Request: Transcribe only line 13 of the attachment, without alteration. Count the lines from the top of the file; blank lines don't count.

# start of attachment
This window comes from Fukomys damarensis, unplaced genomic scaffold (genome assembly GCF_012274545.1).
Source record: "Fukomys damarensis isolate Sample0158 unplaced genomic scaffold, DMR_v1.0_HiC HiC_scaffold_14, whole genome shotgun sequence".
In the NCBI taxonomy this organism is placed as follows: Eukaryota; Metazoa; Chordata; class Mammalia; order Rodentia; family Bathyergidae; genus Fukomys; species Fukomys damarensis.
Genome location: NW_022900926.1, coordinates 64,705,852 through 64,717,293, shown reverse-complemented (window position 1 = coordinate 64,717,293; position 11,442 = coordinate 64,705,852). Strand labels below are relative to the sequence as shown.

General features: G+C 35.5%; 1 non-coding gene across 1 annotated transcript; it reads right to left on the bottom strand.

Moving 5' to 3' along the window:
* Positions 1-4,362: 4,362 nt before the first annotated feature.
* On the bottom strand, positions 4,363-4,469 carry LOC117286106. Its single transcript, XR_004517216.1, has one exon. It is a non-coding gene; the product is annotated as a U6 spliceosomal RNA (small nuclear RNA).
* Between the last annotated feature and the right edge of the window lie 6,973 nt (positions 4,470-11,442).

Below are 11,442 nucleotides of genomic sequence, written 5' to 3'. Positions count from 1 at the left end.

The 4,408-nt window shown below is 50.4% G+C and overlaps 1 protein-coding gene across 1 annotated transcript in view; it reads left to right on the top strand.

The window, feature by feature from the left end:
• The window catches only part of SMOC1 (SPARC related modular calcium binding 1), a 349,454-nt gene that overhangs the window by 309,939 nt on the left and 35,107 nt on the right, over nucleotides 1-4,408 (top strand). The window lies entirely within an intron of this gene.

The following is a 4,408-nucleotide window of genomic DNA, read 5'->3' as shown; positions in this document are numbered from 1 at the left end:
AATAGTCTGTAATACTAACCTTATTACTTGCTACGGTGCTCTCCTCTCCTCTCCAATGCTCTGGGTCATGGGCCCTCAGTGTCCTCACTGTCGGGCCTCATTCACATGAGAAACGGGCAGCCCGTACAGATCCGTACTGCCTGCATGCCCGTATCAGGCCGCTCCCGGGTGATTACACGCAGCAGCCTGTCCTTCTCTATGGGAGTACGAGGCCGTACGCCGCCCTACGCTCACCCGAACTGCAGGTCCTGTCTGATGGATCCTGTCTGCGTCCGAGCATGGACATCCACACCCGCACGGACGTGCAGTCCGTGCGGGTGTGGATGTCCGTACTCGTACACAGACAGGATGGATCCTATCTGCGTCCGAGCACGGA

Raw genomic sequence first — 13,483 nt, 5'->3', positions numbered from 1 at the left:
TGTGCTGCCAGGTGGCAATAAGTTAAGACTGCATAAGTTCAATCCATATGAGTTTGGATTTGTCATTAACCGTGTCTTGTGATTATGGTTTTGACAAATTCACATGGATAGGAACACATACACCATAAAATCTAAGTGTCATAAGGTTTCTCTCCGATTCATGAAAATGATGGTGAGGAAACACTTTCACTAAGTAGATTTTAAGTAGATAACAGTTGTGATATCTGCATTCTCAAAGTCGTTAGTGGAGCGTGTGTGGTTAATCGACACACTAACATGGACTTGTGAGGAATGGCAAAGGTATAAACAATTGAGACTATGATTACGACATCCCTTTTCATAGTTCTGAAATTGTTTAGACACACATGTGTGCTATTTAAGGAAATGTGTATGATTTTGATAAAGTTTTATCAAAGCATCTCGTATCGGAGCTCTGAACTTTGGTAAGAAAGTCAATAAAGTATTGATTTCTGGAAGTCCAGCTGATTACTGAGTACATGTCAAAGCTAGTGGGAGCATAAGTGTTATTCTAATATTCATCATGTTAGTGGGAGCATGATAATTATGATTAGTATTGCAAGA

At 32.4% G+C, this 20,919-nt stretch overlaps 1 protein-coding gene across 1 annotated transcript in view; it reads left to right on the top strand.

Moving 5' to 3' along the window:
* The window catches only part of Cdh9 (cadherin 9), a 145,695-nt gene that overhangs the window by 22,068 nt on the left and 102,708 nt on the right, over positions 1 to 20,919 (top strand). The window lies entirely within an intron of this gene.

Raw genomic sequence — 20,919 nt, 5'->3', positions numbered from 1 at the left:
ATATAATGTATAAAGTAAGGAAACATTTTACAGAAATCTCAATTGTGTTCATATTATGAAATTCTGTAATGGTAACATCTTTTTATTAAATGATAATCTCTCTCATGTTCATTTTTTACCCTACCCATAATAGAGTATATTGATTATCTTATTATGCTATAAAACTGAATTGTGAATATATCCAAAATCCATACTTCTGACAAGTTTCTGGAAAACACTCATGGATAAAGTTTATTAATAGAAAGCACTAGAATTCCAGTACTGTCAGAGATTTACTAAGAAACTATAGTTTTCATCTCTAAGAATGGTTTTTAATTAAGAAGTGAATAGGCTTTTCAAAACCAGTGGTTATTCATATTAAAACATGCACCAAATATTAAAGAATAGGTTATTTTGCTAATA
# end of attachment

• The window catches only part of SMOC1 (SPARC related modular calcium binding 1), a 349,454-nt gene that overhangs the window by 309,939 nt on the left and 35,107 nt on the right, over nucleotides 1-4,408 (top strand). The window lies entirely within an intron of this gene.